Subrogation is a concept that's well-known in insurance and legal circles but sometimes not by the policyholders who employ them. Even if you've never heard the word before, it would be in your benefit to know an overview of the process. The more knowledgeable you are about it, the better decisions you can make with regard to your insurance policy.
Every insurance policy you hold is an assurance that, if something bad happens to you, the business on the other end of the policy will make good in a timely fashion. If your vehicle is rear-ended, insurance adjusters (and police, when necessary) determine who was to blame and that person's insurance pays out.
But since figuring out who is financially responsible for services or repairs is typically a heavily involved affair – and time spent waiting sometimes adds to the damage to the victim – insurance companies usually opt to pay up front and figure out the blame afterward. They then need a path to recover the costs if, when there is time to look at all the facts, they weren't responsible for the expense.
Let's Look at an Example
You head to the emergency room with a gouged finger. You hand the nurse your medical insurance card and she records your coverage details. You get stitches and your insurer gets an invoice for the services. But the next afternoon, when you arrive at your place of employment – where the accident happened – you are given workers compensation paperwork to file. Your employer's workers comp policy is actually responsible for the bill, not your medical insurance company. The latter has an interest in recovering its costs somehow.
How Subrogation Works
This is where subrogation comes in. It is the method that an insurance company uses to claim reimbursement after it has paid for something that should have been paid by some other entity. Some insurance firms have in-house property damage lawyers and personal injury attorneys, or a department dedicated to subrogation; others contract with a law firm. Normally, only you can sue for damages to your person or property. But under subrogation law, your insurer is given some of your rights for having taken care of the damages. It can go after the money originally due to you, because it has covered the amount already.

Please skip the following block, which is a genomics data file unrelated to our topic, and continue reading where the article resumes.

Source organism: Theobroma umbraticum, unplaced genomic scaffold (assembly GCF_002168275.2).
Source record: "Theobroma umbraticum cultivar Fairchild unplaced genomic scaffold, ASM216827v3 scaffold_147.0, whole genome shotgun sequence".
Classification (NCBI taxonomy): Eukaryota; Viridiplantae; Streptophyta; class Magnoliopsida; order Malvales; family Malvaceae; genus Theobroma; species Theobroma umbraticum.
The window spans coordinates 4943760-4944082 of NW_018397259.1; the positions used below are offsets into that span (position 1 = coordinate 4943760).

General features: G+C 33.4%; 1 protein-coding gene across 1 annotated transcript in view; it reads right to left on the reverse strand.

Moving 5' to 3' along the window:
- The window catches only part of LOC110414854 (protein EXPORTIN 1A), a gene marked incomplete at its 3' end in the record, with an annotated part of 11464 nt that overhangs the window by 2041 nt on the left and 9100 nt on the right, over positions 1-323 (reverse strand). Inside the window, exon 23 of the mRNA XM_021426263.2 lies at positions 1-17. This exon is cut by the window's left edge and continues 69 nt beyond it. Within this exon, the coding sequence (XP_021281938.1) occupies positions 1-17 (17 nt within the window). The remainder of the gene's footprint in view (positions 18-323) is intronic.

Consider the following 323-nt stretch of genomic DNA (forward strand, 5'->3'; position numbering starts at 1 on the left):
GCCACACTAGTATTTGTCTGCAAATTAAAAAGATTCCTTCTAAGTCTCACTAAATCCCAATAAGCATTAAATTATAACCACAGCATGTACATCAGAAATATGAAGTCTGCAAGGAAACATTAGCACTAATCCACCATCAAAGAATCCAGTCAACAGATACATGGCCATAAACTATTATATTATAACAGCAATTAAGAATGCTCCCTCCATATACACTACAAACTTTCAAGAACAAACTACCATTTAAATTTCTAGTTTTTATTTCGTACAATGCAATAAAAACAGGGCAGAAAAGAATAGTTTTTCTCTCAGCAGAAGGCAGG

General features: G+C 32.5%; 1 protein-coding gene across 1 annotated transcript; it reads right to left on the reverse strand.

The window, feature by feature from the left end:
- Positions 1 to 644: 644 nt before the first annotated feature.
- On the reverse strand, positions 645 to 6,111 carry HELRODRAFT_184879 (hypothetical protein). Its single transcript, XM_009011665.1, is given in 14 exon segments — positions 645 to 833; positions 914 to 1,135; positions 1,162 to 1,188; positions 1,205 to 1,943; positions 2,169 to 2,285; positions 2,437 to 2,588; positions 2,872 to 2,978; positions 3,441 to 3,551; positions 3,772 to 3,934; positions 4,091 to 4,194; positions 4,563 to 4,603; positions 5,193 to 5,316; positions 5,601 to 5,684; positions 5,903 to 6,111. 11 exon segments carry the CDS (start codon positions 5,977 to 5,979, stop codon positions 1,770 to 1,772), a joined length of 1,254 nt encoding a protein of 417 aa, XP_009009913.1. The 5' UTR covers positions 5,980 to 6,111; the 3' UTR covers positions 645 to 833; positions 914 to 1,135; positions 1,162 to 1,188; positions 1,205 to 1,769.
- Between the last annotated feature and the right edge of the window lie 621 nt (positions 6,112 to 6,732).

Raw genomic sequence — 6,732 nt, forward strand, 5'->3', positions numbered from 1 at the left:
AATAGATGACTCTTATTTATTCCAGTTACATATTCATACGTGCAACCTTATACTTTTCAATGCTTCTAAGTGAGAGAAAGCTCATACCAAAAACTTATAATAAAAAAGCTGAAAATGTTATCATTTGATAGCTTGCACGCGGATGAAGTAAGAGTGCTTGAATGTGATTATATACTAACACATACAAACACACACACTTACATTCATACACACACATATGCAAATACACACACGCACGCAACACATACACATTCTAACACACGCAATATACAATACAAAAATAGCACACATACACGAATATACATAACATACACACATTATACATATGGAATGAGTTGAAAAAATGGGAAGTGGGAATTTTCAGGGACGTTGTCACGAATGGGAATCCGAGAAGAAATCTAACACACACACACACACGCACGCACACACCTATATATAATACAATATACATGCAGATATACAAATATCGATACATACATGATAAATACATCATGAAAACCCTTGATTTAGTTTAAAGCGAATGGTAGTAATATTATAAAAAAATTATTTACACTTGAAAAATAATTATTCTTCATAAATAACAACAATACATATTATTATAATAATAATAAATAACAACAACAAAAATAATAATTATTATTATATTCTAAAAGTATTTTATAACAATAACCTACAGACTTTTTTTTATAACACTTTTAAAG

Why Do I Need to Know This?
For starters, if your insurance policy stipulated a deductible, your insurer wasn't the only one who had to pay. In a $10,000 accident with a $1,000 deductible, you have a stake in the outcome as well – to the tune of $1,000. If your insurer is unconcerned with pursuing subrogation even when it is entitled, it might choose to get back its costs by ballooning your premiums and call it a day. On the other hand, if it knows which cases it is owed and pursues them enthusiastically, it is doing you a favor as well as itself. If all is recovered, you will get your full $1,000 deductible back. If it recovers half (for instance, in a case where you are found 50 percent at fault), you'll typically get $500 back, based on the laws in most states.
Furthermore, if the total expense of an accident is more than your maximum coverage amount, you may have had to pay the difference. If your insurance company or its property damage lawyers, such as criminal defense lawyer near me, successfully press a subrogation case, it will recover your costs in addition to its own.
All insurers are not the same. When shopping around, it's worth looking up the reputations of competing agencies to find out if they pursue winnable subrogation claims; if they resolve those claims without delay; if they keep their accountholders posted as the case proceeds; and if they then process successfully won reimbursements immediately so that you can get your deductible back and move on with your life. If, instead, an insurance firm has a reputation of paying out claims that aren't its responsibility and then covering its income by raising your premiums, you should keep looking.